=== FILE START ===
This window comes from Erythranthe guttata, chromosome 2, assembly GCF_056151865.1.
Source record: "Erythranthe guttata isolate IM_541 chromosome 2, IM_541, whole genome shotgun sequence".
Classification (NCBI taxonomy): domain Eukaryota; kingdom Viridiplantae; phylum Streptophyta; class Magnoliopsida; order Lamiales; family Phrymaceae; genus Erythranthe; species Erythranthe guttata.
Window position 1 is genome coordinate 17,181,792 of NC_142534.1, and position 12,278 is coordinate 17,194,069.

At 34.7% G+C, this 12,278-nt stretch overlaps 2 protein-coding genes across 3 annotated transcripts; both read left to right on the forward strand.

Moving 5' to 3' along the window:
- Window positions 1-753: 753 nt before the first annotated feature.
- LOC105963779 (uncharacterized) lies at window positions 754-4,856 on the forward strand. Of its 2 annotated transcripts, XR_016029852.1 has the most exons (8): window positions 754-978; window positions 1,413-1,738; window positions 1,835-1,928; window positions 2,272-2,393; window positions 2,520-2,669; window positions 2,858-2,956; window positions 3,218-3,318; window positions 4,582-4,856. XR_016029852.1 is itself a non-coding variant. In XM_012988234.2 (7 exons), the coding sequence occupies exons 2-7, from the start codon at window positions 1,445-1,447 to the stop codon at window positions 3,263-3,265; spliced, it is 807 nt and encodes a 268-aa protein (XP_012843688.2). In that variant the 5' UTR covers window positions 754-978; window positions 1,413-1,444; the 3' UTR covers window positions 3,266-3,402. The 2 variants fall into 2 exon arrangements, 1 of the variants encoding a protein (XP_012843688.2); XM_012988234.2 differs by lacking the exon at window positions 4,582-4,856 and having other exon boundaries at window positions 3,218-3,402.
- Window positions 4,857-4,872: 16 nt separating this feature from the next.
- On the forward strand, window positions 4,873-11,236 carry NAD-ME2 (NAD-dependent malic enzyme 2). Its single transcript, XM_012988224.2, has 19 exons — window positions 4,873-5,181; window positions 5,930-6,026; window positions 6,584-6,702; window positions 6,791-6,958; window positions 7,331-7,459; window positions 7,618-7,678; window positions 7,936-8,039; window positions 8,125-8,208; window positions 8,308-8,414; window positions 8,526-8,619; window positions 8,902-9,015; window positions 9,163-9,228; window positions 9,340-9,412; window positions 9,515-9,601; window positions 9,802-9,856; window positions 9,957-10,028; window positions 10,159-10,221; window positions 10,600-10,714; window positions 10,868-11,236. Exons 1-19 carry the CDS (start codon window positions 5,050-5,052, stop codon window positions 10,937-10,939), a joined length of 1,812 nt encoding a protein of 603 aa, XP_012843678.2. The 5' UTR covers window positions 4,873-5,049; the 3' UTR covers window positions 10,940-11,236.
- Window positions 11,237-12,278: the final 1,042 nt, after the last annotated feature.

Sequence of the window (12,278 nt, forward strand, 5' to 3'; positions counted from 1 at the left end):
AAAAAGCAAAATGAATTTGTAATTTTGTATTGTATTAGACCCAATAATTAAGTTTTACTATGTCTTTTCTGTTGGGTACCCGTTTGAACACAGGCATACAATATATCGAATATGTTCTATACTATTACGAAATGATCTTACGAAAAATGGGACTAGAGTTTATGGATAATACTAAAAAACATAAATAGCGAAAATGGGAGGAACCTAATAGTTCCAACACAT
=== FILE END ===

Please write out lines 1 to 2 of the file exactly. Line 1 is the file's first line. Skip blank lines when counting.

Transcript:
This window comes from Erythranthe guttata, chromosome 2, assembly GCF_056151865.1.
Source record: "Erythranthe guttata isolate IM_541 chromosome 2, IM_541, whole genome shotgun sequence".